About Encaustic

Encaustic Art


The art of encaustic is an ancient art process, perhaps even the earliest. If you have seen the Egyptian portraits on the sarcophagus of the Fayum Valley then you have seen encaustic painting.

We believe the Greeks first used bees wax to patch their fishing boats. Possibly experimenting with different tree saps as a hardener and later adding pigments for color. At some point they began to paint designs on the boats using a mixture of bees wax, demar tree resin and a variety of pigments. Ptolemy wrote about the fierce appearance and colorful images on Greek war ships. We believe those images were the art of early encaustic painters using the very same materials we encaustic artists use today.

Those early Greeks painted murals in their homes and coated their statuary with encaustic as did the Romans and then the Egyptians. We believe the Greeks introduced the process to various cultures of the Fayum Valley of Egypt, a popular trading port of the time. Many different people and cultures lived in the area, hence the famous Fayum ‘mummy portraits’ exhibit a variety of ethnicities.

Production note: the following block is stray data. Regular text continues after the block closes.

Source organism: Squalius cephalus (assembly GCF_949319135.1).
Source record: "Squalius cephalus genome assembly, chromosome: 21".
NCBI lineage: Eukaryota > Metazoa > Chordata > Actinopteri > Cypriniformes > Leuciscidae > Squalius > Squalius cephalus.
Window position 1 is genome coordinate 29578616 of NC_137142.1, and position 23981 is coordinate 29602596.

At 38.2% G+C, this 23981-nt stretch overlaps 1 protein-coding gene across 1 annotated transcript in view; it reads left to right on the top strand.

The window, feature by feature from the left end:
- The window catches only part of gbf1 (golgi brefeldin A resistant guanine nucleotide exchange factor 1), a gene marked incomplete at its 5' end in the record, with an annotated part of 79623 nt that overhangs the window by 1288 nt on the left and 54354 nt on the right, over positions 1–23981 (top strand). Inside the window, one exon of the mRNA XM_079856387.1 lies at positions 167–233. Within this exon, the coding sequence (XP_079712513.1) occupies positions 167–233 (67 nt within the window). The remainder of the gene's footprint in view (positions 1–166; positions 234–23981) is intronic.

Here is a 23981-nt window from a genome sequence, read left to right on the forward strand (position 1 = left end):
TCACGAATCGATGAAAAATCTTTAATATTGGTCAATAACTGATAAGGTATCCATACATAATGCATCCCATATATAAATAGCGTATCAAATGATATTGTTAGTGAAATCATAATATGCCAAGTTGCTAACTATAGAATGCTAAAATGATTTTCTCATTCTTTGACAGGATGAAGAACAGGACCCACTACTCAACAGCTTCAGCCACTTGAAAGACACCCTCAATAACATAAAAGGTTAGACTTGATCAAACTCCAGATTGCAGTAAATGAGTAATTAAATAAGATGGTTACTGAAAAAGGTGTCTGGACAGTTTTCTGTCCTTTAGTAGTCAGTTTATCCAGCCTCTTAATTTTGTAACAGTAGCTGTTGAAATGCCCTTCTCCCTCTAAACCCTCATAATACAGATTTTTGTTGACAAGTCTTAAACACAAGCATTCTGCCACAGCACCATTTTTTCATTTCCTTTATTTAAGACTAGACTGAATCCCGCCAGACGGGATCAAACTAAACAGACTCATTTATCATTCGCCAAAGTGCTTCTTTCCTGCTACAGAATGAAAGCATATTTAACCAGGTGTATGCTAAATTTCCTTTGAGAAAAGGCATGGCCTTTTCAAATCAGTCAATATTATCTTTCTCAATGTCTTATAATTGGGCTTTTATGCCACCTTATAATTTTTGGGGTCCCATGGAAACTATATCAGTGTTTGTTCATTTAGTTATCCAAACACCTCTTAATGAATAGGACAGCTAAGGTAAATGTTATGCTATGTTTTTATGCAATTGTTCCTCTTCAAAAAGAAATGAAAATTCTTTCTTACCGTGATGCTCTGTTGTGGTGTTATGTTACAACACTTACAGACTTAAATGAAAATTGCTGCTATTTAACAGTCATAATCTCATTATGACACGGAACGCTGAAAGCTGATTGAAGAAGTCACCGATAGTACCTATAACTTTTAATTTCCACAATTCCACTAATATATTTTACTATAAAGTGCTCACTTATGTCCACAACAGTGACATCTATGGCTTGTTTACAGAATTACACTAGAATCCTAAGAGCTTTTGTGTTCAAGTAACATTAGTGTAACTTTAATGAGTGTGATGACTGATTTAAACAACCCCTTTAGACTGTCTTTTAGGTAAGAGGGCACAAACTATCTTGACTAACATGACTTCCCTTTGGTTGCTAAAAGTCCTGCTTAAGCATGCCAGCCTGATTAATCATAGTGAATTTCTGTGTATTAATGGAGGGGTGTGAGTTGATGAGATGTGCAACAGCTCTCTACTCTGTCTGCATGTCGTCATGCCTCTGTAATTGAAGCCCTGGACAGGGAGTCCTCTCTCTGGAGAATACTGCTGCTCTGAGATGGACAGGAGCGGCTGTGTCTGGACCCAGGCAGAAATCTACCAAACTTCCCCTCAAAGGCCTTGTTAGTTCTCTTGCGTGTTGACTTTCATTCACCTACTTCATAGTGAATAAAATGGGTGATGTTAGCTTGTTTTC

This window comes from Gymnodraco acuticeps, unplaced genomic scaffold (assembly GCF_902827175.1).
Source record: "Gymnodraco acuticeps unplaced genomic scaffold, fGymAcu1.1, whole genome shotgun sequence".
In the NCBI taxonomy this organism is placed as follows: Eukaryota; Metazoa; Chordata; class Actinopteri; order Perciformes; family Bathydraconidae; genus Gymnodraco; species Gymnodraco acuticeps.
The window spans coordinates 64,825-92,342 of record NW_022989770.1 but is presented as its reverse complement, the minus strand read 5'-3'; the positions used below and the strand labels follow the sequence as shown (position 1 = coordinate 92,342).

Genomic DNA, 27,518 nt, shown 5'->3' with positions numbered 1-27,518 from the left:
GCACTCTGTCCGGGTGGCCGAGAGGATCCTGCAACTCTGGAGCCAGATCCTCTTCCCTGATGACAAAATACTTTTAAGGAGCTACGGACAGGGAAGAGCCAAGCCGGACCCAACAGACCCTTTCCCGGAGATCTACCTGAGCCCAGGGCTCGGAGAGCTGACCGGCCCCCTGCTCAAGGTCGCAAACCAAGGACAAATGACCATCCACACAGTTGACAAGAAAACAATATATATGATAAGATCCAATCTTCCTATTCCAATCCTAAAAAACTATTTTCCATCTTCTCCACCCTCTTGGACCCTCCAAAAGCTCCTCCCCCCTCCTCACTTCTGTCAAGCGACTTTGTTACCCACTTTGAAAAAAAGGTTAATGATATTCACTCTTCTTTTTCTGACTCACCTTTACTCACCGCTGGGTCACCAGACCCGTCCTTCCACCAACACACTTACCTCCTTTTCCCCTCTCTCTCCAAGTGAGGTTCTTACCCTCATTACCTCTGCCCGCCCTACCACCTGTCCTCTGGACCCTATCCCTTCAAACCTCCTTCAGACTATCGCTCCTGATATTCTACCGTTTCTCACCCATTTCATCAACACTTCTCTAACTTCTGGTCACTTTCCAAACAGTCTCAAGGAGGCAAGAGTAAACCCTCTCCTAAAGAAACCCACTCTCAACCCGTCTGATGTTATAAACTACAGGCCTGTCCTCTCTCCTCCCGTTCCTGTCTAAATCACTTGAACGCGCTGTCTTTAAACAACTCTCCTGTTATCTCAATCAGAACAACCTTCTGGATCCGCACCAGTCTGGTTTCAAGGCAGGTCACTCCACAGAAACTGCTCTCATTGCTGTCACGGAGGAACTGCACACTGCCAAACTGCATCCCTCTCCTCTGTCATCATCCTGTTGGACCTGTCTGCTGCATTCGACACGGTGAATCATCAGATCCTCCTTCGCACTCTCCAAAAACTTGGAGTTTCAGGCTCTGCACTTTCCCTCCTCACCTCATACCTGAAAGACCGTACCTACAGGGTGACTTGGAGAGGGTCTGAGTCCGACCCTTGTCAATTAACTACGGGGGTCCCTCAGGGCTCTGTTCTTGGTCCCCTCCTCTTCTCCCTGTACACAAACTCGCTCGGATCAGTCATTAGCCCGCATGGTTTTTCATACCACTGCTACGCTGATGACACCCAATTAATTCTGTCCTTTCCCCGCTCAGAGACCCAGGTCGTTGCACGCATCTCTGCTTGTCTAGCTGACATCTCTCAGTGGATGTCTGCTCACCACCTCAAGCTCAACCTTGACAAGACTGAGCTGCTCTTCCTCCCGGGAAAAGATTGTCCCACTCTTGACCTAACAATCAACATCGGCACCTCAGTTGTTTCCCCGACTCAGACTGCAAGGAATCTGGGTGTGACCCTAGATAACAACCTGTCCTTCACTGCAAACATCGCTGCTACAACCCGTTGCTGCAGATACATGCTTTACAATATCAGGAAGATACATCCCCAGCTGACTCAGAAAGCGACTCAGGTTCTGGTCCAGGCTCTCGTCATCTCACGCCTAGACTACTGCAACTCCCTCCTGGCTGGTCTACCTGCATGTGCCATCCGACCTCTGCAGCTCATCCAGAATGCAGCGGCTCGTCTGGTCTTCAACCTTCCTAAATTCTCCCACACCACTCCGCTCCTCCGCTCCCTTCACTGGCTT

Although there are fragments of Greek and Roman encaustic art in existence, the best known examples of encaustic art are the Egyptian portraits found on the sarcophagus of the Fayum. These portraits are over 2000 years old and are exhibited in museums around the world today, yet their color and translucency has withheld the tests of time.

The process of producing encaustic art requires that each layer or application of wax, applied with a heated tool, be heat sealed to the previous layer otherwise temperature changes can cause the layers to separate and fall away. This is done with either flame from a torch, high heat dryer or iron. With each sealing the artist takes a chance that the previous layer will be disturbed by overheating and the image radically altered.

The basis of encaustic art has remained the same down through the ages. Pure bees wax, demar tree resin and natural pigments. The encaustic tools and heating plates we use today are probably very much the same as those used by early encaustic artists with the difference being, we now have electric implements. Still, perhaps because of the complexity of manipulating the tools and materials involved, encaustic art has come and gone out of favor throughout the years. Jasper Johns as well as Diego Rivera are two well know artists that produced encaustic art during their careers.